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8 of 11and other rigorous courses through expanded teacher development and initiatives in the middle schools. Restricting access to only the high est ability students attending the most selective high schools is elitist and runs counter to the goals and mission of AP and the College Board. The author attempts to construct a r ationale for restricting access to AP and turning back the clock, based on half-truths, c onstructed data, and selective citations. He does not cite his sources and ignores research suggestive of alternatives. We believe his study does not meet even the minimal scholarly standards for a scientific publication and we reject the unsupported assertion s made throughout. NoteThe order of authorship is alphabetical. The work w as a collaboration. The views in this article represent the opinions of the authors and n ot those of the College Board or the Educational Testing Service. The paper was enhanced significantly by the authors following suggestions from Janet Cook, Drew Gitomer Lee Jones, and Walter MacDonald.ReferencesBowen, W.G. & Bok, D. (1998). The shape of the river: Long-term consequences of considering race in college and university admissio ns Princeton, NJ: Princeton University Press. Lemann, N. (1999). The big test: The secret history of the American me ritocracy New York, NY: Farrar, Straus, and Giroux.Lichten, W. (2000, June 24). “Whither Advanced Plac ement?” Education Policy Analysis Archives, 8, (29). [Online] Available http://epaa.asu.edu/eppa/v8n29.html [Augiust 1, 2000]Lichten, W. & Wainer, H. (2000). The aptitude-achie vement function: An aid for allocating educational resources with an Advanced P lacement Example. Educational Psychology Review 12 (2), 201-228. Morgan, R. & Ramist, L. (1998). Advanced Placement students in college: An investigation of course grades at 21 colleges. (Sta tistical Report 98-13). Princeton, NJ: Educational Testing Service. Available http://colle geboard.org/ap/colleges/sr-9813.pdf.About the AuthorsWayne J. CamaraOffice of Research and DevelopmentThe College Board45 Columbus Ave.New York, NY 10023212-713-8069fax 212-649-8427 Email: wcamara@collegeboard.org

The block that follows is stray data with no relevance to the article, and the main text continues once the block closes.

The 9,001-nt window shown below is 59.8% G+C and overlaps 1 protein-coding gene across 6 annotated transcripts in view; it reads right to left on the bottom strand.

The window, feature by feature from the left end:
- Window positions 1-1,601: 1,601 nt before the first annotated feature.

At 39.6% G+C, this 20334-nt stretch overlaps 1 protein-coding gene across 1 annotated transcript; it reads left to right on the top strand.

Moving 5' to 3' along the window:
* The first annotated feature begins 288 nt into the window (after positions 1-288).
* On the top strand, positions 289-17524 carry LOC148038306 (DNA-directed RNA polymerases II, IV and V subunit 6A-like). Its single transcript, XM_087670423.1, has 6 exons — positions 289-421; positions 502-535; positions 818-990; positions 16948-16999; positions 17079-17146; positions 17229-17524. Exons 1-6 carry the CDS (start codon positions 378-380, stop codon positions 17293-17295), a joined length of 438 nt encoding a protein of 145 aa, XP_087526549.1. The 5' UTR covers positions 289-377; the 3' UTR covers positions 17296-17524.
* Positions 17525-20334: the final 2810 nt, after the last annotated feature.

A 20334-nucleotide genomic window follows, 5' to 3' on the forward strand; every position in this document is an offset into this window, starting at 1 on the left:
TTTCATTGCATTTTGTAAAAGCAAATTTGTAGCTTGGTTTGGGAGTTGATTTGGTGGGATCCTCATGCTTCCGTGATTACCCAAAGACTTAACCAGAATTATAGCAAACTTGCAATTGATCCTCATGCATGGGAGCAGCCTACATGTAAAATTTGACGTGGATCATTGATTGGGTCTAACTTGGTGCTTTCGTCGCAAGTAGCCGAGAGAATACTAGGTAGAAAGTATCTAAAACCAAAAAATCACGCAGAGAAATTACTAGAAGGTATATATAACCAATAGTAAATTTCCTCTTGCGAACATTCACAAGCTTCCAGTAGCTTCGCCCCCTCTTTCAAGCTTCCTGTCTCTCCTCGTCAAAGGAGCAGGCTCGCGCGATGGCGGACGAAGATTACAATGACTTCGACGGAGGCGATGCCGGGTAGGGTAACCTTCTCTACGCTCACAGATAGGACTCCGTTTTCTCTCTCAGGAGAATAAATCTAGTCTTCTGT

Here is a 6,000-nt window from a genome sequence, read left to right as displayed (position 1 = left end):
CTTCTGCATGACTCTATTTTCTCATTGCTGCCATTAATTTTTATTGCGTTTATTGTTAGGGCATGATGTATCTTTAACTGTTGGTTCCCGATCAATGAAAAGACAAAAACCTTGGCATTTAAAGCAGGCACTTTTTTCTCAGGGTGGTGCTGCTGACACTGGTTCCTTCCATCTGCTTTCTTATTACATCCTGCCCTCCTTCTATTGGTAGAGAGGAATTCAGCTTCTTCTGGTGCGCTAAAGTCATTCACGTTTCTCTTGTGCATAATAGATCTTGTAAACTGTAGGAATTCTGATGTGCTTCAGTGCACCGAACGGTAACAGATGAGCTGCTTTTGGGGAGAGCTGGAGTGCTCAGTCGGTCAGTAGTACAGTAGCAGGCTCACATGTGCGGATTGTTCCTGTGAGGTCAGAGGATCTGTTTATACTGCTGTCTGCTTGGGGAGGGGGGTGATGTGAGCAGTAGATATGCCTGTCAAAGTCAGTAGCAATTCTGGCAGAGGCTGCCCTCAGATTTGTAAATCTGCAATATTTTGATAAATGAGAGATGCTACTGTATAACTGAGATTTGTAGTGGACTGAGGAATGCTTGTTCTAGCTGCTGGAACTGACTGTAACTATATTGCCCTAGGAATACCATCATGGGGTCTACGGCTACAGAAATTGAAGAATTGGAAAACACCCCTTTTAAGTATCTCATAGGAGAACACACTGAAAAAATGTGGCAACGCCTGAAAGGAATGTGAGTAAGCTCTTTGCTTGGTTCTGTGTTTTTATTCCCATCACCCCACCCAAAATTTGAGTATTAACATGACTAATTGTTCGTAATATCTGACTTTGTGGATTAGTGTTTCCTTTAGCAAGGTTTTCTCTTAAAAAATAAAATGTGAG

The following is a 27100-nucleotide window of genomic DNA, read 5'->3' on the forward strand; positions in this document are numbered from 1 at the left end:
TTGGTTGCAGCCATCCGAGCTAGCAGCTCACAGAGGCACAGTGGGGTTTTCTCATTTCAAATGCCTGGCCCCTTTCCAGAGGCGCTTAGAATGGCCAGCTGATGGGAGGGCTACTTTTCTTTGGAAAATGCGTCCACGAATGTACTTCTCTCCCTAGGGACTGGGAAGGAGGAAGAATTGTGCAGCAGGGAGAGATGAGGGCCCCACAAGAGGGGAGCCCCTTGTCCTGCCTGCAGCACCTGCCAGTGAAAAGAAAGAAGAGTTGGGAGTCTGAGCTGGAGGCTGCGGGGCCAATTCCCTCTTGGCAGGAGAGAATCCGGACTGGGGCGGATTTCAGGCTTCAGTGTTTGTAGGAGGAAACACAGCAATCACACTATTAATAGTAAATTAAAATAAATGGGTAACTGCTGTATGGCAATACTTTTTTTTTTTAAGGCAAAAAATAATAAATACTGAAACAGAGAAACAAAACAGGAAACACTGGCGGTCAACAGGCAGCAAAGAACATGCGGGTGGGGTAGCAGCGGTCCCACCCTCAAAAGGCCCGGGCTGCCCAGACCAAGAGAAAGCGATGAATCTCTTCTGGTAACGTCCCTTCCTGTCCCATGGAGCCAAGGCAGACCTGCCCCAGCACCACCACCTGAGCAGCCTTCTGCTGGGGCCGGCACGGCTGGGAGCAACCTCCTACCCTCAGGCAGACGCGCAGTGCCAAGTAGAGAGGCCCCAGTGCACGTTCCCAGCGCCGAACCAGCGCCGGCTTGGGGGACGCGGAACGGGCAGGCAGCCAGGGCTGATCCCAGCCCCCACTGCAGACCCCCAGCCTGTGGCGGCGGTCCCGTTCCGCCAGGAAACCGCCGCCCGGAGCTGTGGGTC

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9 of 11 Wayne J. Camara is the Vice President for Research and Development at The College Board. He is responsible for monitoring, coordinati ng and conducting all research and product development associated with the range of Co llege Board assessments, services, and programs. He has served as the Assistant Execut ive Director of Science at the American Psychological Association (APA) directing scientific involvement in policy and research activities. His principle areas of res earch are test validity, selection and admissions testing, standards and professional prac tice in testing, legal and regulatory issues relating to assessment, and public policy is sues in assessment. Dr. Camara completed a Ph.D. in industrial-organizational psyc hology at the University of Illinois at Champaign-Urbana. Neil J. Dorans is a Principal Measurement Statistician at Educati onal Testing Service. He is currently the statistical coordinator for the Advanced Placement Program. He has extensive experience in the statistical work associ ated with large-scale high-stakes testing programs, such as the SAT I. Dr. Dorans was the architect for the recentered SAT I and II scales. He also developed a flexible, easy -to-use method for assessing differential item functioning for selected choice a nd constructed response items. Dr. Dorans completed a Ph. D. in quantitative psycholog y at the University of Illinois at Champaign-Urbana.Rick Morgan is a Program Administrator at Educational Testing Service for the Advanced Placement Program. During the 1990s he ser ved as the statistical coordinator for several testing programs including AP. He has p ublished research in the areas of exam validity, constructed response testing, and th e impact of allowing examinee choice. Dr. Morgan completed his Ph. D at The Ohio State University in quantitative psychology and later was a post-doctoral fellow in measurement at Indiana University. Carol Myford is a Senior Research Scientist in the Center for M easurement Models at Educational Testing Service. Her program of researc h at ETS focuses on scoring issues in performance and portfolio assessments. She has c onducted studies related to rater training, designing scoring rubrics, quality contro l monitoring, improving rater performance, and detecting different types of rater errors. Dr. Myford received her doctoral degree from the University of Chicago. Copyright 2000 by the Education Policy Analysis ArchivesThe World Wide Web address for the Education Policy Analysis Archives is epaa.asu.edu General questions about appropriateness of topics o r particular articles may be addressed to the Editor, Gene V Glass, glass@asu.edu or reach him at College of Education, Arizona State University, Tempe, AZ 8 5287-0211. (602-965-9644). The Commentary Editor is Casey D. C obb: casey.cobb@unh.edu .EPAA Editorial Board Michael W. Apple University of Wisconsin Greg Camilli Rutgers University